The authors investigated the effects of low-intensity resistance training on muscle size and strength in older men and women. Thirty-five participants (age 59–76 yr) were randomly assigned to 2 groups and performed low-intensity (50% of 1-repetition maximum) knee-extension and -flexion exercises with either slow movement and tonic force generation (LST; 3-s eccentric, 3-s concentric, and 1-s isometric actions with no rest between repetitions) or normal speed (LN; 1-s concentric and 1-s eccentric actions with 1-s rests between repetitions) twice a week for 12 wk (2-wk preparation and 10-wk intervention). The LST significantly increased thigh-muscle thickness, as well as isometric knee-extension and -flexion strength. The LN significantly improved strength, but its hypertrophic effect was limited. These results indicate that even for older individuals, the LST can be an effective method for gaining muscle mass and strength.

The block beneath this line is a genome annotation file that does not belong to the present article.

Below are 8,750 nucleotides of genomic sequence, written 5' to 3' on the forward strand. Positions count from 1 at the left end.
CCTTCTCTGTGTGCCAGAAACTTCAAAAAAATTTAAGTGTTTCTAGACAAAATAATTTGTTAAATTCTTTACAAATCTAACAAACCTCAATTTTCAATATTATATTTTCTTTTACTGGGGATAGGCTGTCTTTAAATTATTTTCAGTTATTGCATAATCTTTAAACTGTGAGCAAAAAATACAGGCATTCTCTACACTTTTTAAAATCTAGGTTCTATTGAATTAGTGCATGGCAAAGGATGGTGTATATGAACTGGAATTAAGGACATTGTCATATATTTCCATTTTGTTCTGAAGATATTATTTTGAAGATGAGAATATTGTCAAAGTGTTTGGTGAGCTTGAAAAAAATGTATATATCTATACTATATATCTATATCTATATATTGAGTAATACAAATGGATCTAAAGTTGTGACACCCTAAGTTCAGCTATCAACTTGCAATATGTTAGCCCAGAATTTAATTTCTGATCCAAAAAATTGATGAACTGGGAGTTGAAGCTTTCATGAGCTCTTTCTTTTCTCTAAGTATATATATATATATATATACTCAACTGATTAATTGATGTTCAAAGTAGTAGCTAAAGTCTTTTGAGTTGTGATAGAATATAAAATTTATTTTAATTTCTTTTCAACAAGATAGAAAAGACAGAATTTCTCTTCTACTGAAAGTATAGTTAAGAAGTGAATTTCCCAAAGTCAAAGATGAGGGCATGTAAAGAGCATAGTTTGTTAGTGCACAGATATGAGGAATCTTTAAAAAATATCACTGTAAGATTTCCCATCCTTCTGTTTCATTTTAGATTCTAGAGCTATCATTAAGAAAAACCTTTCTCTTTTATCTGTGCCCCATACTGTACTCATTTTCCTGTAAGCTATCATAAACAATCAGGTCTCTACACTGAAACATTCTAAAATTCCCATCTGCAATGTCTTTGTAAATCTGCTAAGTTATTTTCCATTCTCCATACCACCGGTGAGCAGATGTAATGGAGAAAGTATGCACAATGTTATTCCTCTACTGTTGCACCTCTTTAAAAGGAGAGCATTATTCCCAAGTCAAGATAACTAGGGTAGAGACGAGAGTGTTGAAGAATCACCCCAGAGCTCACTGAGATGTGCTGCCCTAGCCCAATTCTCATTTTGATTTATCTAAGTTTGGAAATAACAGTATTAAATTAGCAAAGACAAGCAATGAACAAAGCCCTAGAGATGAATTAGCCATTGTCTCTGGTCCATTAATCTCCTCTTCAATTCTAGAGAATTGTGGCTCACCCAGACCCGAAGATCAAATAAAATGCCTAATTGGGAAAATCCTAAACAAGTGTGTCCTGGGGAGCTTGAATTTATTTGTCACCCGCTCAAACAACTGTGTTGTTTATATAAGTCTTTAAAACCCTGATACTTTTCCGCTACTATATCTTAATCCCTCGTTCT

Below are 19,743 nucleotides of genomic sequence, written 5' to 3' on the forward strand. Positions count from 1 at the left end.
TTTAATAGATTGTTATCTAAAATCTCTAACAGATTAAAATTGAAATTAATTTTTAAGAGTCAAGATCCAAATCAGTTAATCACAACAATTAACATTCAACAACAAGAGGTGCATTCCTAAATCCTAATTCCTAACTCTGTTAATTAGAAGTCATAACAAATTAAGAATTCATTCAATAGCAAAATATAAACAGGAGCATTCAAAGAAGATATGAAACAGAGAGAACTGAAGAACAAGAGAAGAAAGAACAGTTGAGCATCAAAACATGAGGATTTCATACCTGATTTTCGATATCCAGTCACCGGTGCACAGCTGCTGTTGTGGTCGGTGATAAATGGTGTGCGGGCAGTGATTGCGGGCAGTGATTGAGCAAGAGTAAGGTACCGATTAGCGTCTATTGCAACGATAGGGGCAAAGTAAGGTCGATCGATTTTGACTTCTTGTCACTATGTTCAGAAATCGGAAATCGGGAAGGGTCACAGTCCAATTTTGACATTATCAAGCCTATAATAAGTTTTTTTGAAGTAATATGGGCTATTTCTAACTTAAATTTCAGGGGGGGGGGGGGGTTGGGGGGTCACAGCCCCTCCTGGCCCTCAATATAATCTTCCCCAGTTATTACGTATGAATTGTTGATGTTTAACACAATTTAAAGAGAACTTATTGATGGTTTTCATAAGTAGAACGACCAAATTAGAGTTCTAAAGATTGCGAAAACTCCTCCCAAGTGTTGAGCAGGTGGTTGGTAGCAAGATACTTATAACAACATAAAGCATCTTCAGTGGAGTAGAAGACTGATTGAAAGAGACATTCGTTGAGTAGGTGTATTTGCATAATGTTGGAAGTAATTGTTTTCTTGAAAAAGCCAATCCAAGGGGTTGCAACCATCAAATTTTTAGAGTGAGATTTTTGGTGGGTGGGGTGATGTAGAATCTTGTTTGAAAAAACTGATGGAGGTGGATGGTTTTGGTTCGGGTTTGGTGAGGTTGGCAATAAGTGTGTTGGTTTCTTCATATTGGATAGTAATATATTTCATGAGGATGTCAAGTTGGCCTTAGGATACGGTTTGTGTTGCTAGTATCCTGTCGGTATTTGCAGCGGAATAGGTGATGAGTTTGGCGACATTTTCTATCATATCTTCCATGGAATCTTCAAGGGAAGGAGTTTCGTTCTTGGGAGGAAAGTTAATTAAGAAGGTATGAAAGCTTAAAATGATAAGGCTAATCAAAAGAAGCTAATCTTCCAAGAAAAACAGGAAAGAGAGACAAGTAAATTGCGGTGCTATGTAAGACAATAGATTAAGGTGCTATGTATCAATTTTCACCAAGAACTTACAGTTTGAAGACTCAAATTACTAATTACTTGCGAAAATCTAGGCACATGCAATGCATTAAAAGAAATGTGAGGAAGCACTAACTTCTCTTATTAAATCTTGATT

Watanabe and Ishii are with the Dept. of Life Sciences, University of Tokyo, Tokyo, Japan. Tanimoto is with the Dept. of Biomechanical and Human Factors Engineering, Kinki University, Wakayama, Japan. Ohgane is with the Dept. of Functioning Activation, National Center for Geriatrics and Gerontology. Sanada is with the College of Sport and Health Science, Ritsumeikan University, Shiga, Japan. Miyachi is with the Div. of Health Promotion and Exercise, National Institutes of Health and Nutrition. At the time of the research, Tanimoto was with the Div. of Health Promotion and Exercise, National Institutes of Health and Nutrition, and Sanada was with the Consolidated Research Inst. for Advanced Science and Medical Care, Waseda University.